Being an effective, plugged-in, 21st-century journalist requires active participation in the news ecosystem. To serve the needs of digital audiences — and to make yourself stand out in the eyes of potential employers — you need to get in the habit of tweeting in a way that shows you are savvy about using social media for journalistic purposes.
If you already have a Twitter account and protect your tweets, I would encourage you to 1) unprotect your account or 2) create a separate account for your journalistic identity. Savvy Twitter users (and certainly most journalists who use Twitter) understand that those who protect their tweets are missing the point of what Twitter is all about – a public, transparent, on-the-record forum to exchange information and ideas. You want to get noticed on Twitter. It’s part of building your personal online brand.
Assignment: Make your first Power Tweet
You have 20 required Power Tweets* this semester. You will post the permalinks on your personal page here on the course blog. Not only will we respect Mark Briggs’ 80/20 Rule, we’ll take it even further — 100 percent of your tweets will be acts of participation. (Of course, I also encourage you to make a habit of promoting your own work … but self-promotion is not the same thing as a Power Tweet.)
*Power Snaps or IGs also are acceptable for up to 10 of your required Power Tweets.
THIS IS NOT BUSY WORK. Power Tweets help you get noticed and can even help you land a job, as past students in this class have discovered. But for that to happen, you must tweet with purpose.
ACTS OF JOURNALISM
Each week, you must commit at least one act of journalism on Twitter for this class. Defined broadly, an act of journalism shows your curiosity by documenting something interesting, newsworthy, or artistic through original text, images, sound, or video. Your Power Tweet should be of interest to the general public and/or SMU community — not just to you or your friends. Perhaps you stumbled upon the evacuation of a major campus building or virtual reality demonstration or Quidditch match. Maybe you attended a sporting event or stumbled upon some singers in a bookstore. Or maybe you noticed some other sort of noteworthy slice of life on campus or in the big city, something that somehow provides a sense of place.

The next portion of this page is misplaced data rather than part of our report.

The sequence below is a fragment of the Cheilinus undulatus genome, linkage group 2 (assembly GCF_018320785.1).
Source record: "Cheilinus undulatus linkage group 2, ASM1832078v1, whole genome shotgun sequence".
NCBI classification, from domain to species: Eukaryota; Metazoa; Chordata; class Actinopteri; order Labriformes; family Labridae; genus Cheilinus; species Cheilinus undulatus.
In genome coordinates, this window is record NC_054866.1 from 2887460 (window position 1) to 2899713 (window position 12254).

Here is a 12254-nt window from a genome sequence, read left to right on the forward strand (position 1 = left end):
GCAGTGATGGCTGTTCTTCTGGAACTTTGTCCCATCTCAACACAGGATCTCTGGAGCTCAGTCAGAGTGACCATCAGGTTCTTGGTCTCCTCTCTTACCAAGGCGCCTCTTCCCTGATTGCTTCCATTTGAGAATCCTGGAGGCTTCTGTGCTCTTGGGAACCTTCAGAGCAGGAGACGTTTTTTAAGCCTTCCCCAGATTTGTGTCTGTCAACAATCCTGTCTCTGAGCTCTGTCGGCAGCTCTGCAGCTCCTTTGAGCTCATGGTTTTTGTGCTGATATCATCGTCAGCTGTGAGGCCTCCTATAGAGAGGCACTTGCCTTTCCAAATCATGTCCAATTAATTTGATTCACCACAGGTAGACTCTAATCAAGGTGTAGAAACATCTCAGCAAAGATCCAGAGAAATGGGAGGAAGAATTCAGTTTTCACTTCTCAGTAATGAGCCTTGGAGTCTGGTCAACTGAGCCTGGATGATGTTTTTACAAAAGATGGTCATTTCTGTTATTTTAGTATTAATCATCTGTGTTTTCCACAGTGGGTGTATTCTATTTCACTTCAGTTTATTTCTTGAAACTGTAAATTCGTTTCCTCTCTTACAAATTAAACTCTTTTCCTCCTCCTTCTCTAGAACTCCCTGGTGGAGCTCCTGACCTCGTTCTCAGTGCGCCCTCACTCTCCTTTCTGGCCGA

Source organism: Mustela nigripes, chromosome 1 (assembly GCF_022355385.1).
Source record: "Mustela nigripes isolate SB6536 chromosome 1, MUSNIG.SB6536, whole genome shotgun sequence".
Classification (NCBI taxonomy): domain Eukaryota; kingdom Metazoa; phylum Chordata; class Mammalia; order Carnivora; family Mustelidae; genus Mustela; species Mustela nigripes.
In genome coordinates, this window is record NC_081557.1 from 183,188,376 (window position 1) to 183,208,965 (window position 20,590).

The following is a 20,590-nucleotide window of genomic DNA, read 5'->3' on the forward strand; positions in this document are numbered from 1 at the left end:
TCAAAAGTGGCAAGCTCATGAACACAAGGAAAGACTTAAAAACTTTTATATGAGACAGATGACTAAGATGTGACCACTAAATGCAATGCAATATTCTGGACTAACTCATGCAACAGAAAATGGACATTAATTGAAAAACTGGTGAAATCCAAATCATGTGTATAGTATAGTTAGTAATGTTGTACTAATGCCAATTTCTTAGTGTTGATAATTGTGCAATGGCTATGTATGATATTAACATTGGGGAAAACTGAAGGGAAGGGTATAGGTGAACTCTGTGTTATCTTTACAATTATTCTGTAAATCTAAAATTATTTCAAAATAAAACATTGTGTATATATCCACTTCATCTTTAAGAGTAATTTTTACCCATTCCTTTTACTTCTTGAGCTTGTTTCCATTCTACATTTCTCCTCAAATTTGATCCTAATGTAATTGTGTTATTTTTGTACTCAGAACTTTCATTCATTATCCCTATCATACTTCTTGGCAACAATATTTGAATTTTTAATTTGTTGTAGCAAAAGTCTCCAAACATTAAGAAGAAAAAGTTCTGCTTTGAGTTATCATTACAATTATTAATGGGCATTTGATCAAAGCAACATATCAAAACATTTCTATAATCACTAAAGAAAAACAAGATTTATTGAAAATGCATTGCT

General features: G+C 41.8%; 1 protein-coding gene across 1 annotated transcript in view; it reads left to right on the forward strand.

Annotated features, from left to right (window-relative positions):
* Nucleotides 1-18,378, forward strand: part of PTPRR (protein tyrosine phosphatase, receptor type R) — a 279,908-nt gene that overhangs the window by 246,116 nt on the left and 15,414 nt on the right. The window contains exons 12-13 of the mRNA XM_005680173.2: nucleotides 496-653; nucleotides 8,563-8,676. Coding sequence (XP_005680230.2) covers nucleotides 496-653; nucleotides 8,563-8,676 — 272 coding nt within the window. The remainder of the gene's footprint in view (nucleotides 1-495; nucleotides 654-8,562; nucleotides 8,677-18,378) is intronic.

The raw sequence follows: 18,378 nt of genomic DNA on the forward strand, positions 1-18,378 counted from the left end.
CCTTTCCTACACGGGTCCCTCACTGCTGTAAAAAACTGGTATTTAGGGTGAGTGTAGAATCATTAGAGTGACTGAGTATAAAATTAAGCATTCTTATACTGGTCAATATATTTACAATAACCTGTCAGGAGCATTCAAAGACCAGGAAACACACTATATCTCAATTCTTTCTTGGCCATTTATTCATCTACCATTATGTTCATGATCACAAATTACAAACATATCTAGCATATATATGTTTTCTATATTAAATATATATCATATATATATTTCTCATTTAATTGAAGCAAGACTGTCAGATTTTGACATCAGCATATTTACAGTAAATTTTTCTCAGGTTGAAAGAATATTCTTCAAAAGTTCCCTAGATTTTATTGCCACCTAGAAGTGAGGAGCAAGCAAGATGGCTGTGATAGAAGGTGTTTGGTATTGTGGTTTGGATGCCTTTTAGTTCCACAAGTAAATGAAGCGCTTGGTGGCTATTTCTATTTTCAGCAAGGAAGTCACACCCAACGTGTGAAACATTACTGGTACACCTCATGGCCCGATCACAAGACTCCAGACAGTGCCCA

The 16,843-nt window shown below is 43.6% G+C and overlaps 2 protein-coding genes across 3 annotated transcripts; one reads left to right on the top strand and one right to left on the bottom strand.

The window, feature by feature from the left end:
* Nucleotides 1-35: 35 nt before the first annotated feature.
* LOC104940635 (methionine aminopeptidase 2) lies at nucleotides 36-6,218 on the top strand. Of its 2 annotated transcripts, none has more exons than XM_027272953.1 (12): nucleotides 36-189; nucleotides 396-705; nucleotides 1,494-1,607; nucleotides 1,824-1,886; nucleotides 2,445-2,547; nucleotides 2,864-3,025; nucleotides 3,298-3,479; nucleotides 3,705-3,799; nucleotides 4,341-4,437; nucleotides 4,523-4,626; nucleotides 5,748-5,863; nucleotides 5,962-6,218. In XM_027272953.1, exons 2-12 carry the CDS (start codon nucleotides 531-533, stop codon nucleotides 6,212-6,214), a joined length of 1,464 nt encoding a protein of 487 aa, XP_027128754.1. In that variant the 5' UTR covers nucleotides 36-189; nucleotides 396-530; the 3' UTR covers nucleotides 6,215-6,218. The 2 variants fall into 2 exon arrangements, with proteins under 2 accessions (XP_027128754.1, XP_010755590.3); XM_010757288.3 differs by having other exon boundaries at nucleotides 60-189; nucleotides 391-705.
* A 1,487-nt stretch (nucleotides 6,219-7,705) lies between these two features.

ACTS OF ENGAGEMENT
Each week, you also must commit at least one act of engagement on Twitter by either:
- Introducing your followers to interesting articles from the worlds of media and/or technology; or
- Engaging another digital journalist through an RT, MT, or @-reply (WITH A PERIOD AT THE BEGINNING!) in response to something s/he posted.
All posts to links must have a savvy introduction IN YOUR OWN WORDS that provides context by describing the link and enticing the reader to click, while refraining from overselling. Don’t just post a URL by itself. When posting a link, copy the full permalink URL from the address bar.
How to find interesting links? You can choose content from digital journalism blogs like Nieman Journalism Lab, Poynter, Columbia Journalism Review, Mashable, Lost Remote, Tech Crunch; or from individual digital journalists like Brian Stelter, Hannah Wise, Amanda Zamora, Wesley Lowery, Elise Hu, Jennifer Brandel, Monica Guzman, the list goes on …
How to receive credit for your push posts: Copy the Twitter permalink from your Power Tweet by clicking “expand” or “view summary” on the tweet and then clicking “details” next to the time stamp. Log on to the course blog and call up your individual page. Insert a hyperlink onto whatever Power Tweet you are submitting. Click Update. Then click “View Page” to make sure your link works.
There are three possible scores for each Power Tweet:
• Turned in on time
• Meets the criteria described above for act of journalism/act of engagement
3 points (half credit)
• Turned in on time, but fails to meet the criteria described above
• Missed Power Tweet (no makeup posts allowed without advance instructor approval)
Both Power Tweets are due by 11:59 p.m. every Friday. I will notify you on Canvas with feedback as to whether you received full, half or no credit for your most recent Power Tweets.